Introducing Project Lifeline, wherein:
At-risk borrowers with all types of mortgages, not just high-cost subprime loans, could be eligible for help under a new plan involving six big home lenders.
Against a backdrop of surging defaults and administration officials’ prodding of the mortgage industry, the plan will allow seriously overdue homeowners to suspend foreclosures for 30 days while lenders try to work out more affordable loan terms.
All together now: Second verse, same as the first.
Though the full details have yet to be revealed, this program, like Hope Now, appears to be mostly window dressing with PR level value and political cover provided by the Fed’s involvement.
12:45p Update: More details now, from Marketwatch:
The program is not a solution to the housing crisis but is considered a "pause" in the foreclosure process, giving homeowners an extra 30 days to work out a payment or modification program…
The program gives the lenders more time – and presumably a better chance — to work through the volumes of troubled loans they face. Many have indicated that they simply don’t have the manpower to handle all the business.
The program is open to borrowers not already in foreclosure of prime loans, second liens and home-equity loans as well as the Alt-A and the subprime loans
The help is not available to owners of investment or vacant properties. "If you can’t afford to live in a home you will go back to being a renter," Paulson said.
…borrowers could begin receiving letters from their lenders as soon as this week.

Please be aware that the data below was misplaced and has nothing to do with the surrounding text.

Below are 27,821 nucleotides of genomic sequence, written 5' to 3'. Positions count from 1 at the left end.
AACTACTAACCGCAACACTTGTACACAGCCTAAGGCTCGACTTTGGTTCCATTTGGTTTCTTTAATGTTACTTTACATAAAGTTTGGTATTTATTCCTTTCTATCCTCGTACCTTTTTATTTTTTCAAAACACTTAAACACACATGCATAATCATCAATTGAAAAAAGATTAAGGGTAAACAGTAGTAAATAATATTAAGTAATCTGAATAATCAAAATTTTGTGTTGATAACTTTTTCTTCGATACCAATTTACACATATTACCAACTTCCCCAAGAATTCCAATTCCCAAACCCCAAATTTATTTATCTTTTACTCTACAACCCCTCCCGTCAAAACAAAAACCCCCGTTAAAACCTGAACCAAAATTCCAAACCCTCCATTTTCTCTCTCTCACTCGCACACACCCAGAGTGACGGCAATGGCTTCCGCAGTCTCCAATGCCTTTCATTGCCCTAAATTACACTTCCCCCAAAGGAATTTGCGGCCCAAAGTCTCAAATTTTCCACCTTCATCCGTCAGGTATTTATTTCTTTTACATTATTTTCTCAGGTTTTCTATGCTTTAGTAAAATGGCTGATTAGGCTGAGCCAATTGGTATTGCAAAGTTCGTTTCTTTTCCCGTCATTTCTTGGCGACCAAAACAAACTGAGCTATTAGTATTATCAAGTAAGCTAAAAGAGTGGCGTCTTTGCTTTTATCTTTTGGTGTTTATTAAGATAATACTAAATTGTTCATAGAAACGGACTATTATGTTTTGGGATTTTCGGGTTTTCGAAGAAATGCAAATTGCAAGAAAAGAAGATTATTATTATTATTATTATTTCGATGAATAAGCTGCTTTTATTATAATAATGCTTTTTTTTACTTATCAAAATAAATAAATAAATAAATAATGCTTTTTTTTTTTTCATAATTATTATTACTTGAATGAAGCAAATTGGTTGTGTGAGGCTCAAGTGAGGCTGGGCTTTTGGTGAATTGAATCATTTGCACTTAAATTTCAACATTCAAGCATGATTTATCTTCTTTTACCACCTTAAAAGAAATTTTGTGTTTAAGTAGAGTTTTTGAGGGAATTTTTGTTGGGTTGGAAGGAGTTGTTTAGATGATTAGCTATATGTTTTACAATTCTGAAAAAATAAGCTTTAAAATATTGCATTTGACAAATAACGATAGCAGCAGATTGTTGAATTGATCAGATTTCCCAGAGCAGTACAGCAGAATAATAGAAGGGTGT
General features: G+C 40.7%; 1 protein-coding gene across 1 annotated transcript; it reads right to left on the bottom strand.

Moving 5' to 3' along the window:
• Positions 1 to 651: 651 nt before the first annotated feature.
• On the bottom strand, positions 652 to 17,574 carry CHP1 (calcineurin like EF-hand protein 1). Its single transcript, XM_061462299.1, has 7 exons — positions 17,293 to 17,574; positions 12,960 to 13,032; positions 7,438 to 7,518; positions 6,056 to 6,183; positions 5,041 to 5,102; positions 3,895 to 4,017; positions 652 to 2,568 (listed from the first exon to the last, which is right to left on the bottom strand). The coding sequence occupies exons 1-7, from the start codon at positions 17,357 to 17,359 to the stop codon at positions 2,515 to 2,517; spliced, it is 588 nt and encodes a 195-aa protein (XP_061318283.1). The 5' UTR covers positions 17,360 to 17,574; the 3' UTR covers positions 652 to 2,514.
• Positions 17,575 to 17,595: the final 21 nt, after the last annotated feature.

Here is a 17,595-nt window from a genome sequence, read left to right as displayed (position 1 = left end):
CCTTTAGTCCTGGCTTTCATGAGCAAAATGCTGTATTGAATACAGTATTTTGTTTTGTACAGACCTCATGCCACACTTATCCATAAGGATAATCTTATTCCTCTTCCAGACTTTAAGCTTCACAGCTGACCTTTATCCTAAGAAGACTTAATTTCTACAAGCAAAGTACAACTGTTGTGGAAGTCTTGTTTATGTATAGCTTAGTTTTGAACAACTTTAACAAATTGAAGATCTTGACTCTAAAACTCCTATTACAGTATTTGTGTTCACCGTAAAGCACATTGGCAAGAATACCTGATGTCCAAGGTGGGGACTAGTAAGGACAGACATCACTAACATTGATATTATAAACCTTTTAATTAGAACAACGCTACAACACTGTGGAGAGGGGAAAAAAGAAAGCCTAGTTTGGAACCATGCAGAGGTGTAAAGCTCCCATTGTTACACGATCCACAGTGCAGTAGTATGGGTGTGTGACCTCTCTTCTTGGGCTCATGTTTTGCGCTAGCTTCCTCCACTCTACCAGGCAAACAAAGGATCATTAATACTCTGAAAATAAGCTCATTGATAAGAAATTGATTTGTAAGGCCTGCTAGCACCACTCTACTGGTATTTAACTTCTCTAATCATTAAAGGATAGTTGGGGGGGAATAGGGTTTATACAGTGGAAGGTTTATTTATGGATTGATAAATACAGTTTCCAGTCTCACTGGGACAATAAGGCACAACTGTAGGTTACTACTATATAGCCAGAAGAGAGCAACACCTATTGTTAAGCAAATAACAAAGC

What, no 800 number?
Update 2, 2:15p: More, via Interest Rate Roundup:
The program will begin by servicers sending a letter to seriously delinquent homeowners. This program reaches all loans, Prime, Alt a, Subprime and second liens. The servicers will reach out to homeowners with the following straightforward steps that may qualify them for a loan modification:
1. Call your mortgage servicer
2. Tell the servicer you received a letter, you want to stay in your home and you are willing to seek counseling, if necessary
3. Provide updated financial information so the servicer can explore a suitable solution
4. If appropriate, any pending foreclosure will be ‘paused’ for up to 30 days during the review process until a formal decision is made and a plan is created
5. If a workout plan is established and the homeowner follows the plan for three consecutive months, their loan will be formally modified as they have demonstrated their ability to meet the requirements"
Loan workouts and modifications are complicated, take time, and are uniquely unsuited for any sort of catch-all program, so what’s really happening here is business as usual (albeit in a time with unusually high delinquencies and pressure from all flanks to "fix" the problem.) Lenders can and do take exactly the steps above without any sort of masterstroke polciy initiative from up on high, so this program buys time to wade though it all. Doubftul that 30 days will be enough for many.
In many ways this was inevitable, since the delinquency and foreclosure problems have long since slipped the surly bonds of the sub-prime market.
Feds to Unveil New Mortgage-Help Plan [AP]